Ericsson CEO Fends Off Cancer and Competitors
Angel Ruiz beats disease and stays in the cellular technology race.
Try lasting a decade at the head of an industry giant in one of the most competitive sectors in the world in its most cutthroat market. Try battling stage three colon cancer for a year.
Then try doing both at the same time.
Angel Ruiz has been there. He was named CEO of Plano-based Ericsson North America in 2001, shortly after his cancer diagnosis.
“The management at Ericsson, I guess you could say, had enough faith in me,” Ruiz says. “I was actually going through chemotherapy when they gave me the opportunity to run North America for them. So, I went through nine months of chemotherapy, and, thank God, I’ve been healthy since then. I’ve been clean.”
Nine years and two revolutions in cellular technology later, he’s still at the helm. “Sometimes it’s better to be lucky than good,” the soft-spoken, 54-year-old executive says with a smile.
When Ruiz took over the Swedish telecom giant’s North American operations, North America lagged behind the company’s Chinese market. Following a bumper 2009—41 percent growth spurred by a $1.13 billion acquisition of Nortel’s wireless business, plus multibillion-dollar deals with AT&T, Sprint, and Verizon—it is now Ericsson’s largest.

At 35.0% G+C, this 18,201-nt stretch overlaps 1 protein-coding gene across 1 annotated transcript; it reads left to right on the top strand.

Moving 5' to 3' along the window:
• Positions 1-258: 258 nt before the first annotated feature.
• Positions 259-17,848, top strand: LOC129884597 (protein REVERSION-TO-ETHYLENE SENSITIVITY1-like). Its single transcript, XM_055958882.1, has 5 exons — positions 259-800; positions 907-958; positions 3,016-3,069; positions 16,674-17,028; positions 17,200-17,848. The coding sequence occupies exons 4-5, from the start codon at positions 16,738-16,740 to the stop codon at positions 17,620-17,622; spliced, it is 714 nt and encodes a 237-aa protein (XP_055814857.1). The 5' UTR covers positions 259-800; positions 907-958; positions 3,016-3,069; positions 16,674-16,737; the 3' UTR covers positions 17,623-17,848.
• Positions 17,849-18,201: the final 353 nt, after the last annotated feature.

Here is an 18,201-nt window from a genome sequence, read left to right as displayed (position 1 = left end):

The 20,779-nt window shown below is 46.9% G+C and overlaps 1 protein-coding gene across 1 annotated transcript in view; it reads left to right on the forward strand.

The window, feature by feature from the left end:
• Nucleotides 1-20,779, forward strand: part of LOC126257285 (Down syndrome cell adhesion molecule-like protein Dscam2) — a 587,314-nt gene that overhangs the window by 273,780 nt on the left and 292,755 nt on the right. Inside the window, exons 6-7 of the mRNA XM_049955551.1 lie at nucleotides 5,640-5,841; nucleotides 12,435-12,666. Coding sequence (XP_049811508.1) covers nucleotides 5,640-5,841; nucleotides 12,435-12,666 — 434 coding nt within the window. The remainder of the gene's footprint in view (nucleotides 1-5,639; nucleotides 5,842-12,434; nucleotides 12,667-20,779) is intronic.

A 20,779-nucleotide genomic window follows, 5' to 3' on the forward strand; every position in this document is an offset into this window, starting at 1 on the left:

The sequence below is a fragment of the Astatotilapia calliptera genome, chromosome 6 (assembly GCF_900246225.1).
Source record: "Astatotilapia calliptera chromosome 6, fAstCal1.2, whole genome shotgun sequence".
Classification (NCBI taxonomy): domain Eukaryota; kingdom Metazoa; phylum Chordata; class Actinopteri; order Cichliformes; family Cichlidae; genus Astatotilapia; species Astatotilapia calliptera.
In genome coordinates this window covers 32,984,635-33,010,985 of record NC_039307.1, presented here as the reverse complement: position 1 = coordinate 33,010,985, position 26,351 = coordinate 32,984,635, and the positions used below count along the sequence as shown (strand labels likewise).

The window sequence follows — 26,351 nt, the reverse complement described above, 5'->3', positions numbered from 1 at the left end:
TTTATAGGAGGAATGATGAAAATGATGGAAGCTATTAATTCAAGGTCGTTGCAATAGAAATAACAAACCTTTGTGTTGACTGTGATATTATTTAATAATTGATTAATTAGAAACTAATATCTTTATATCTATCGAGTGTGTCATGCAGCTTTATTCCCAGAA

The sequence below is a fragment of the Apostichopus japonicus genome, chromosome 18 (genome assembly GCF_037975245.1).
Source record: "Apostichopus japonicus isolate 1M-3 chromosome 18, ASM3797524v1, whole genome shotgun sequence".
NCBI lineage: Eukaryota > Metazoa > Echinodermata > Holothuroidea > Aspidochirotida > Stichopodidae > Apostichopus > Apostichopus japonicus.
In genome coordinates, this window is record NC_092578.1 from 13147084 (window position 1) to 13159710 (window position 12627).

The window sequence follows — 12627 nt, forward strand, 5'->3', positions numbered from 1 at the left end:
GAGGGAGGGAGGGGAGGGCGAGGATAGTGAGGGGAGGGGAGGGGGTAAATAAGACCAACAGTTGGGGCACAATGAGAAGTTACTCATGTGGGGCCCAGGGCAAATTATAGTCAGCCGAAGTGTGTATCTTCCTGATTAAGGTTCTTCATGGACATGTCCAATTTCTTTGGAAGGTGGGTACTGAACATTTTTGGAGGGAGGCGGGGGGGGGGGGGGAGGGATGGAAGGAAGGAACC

With a background in electrical engineering, Ruiz has brought that discipline’s precision and focus to Ericsson’s U.S. operations, and the discipline has paid off.
from this issue
The growth last year was an anomaly in an industry reeling from withering demand for new wireless networks. Ericsson’s non-North American sales dipped by 5 percent in 2009, while competitors Alcatel-Lucent and Nokia Siemens Networks saw double-digit declines.
Ericsson’s success doesn’t surprise Sumit Majumdar, a professor at the University of Texas at Dallas who studies the telecom industry. Ericsson continues to lag behind competitors technologically, but it has avoided the cumbersome mergers and over-expansions that have plagued others, he says.
“The technological leapfrogging, anybody can do that today,” Majumdar says. “The trick is to be disciplined in the overall business model. Ericsson has that overall discipline compared to the other companies in this game, like Alcatel-Lucent.”
The challenge now is for Ericsson to maintain its top position in North America as the industry transitions to fourth-generation (4G) wireless standards, something Ruiz says it is well-prepared to do.
“With the success that we now have, we just have to execute,” Ruiz says. “If we can execute on all the business we’re now sitting on, and that we’ve won, then we’ll be a great company.”